Through the 10-plus years that I’ve been working as a communicator, in a variety of companies, industries and work environments, I’ve realized there are other skills that you really need to work at cultivating to be seen as more than “the writer” [again, let me reiterate, there’s nothing wrong with being a writer, but it’s different from being a communications person] and some of them aren’t things I would have necessarily anticipated I’d need at the beginning of my career.

Here are some of the “extra stuff skills” I’ve worked – admittedly with varying levels of success at varying times! – on developing and which I think are really necessary if you want to get [forgive me – but I have to use the proper lingo!] “a seat at the table” and be seen as a truly valuable team member by your executives:

All the really successful communicators I’ve known have been psychologists, whether they took Psych in school or not, because doing what we do, for the variety of personalities and people we do it for, means we have to be extremely good at quickly and accurately getting a handle on all aspects of the needs and motivations of the people in our businesses. I mean, let’s face it – most people aren’t going to tell you what their own personal little “idiosyncracies” are, but if you can figure them out on your own, it will make working happily and easily with all those folks an awful lot smoother!

Do I REALLY even need to explain this one??? Okay, just in case you’re new to the comms field. Every corporate environment I’ve ever worked in has had some level of political wrangling that goes on. This VP doesn’t get along with that VP, the IT department feels like it was hung out to dry by the marketing people in a past project and is looking for payback, like that! The really tough part of this, is that typically, the communicator has to work with ALL these people at one time or another, and so you HAVE to be able to convince them to work together when necessary to move the overall business objectives forward. I’m not saying that you HAVE to go to United Nations negotiator school to be a great communications person, but seriously – it couldn’t hurt!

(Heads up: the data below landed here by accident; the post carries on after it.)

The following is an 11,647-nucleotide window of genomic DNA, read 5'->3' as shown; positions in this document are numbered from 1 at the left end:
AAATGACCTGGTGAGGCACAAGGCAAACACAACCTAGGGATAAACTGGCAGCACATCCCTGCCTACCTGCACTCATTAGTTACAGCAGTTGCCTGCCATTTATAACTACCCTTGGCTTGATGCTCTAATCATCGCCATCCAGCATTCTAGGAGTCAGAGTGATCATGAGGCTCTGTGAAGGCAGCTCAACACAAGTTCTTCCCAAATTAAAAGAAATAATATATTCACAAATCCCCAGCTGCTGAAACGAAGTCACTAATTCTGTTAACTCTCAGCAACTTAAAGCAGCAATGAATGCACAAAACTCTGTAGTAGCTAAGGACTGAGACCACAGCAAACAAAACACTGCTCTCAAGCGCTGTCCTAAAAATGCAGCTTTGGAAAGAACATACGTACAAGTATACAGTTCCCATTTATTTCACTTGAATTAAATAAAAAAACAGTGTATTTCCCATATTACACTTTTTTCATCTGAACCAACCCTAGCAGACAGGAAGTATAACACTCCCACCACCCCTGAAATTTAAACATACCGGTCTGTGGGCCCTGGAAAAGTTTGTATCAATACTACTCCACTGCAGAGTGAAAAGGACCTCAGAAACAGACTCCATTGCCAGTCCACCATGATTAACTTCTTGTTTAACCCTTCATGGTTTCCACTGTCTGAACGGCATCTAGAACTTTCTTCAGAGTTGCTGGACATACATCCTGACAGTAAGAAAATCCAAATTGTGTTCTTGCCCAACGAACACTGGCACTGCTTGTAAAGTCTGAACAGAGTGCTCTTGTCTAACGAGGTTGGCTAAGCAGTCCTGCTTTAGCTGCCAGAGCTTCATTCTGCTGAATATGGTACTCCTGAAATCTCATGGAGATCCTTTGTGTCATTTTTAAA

Kindergarten teacher
Once again, I do not want to offend anyone, and I am not suggesting the average corporate office is staffed by 5-year olds, but personalities DO tend to clash, and projects and objectives CAN conflict with one another in the course of doing business. And, just as a Kindergarten teacher cannot just scream: “Everybody shut the – Bleep! – up and get back to work! you, as a corporate communicator have to respectfully, and with understanding and professionalism, navigate those conflicting – but often equally valid – goals and priorities with your various business partners. Having the patience of a Kindergarten teacher is a very valuable skill for a communicator, that’s all I’m sayin’

Well, those are the three “special skills” that come immediately to MY mind when I think about it, but I’m sure there are others, so please add to my list! What special skills have YOU had to cultivate as a communicator that you think helps you to get things done successfully through the years?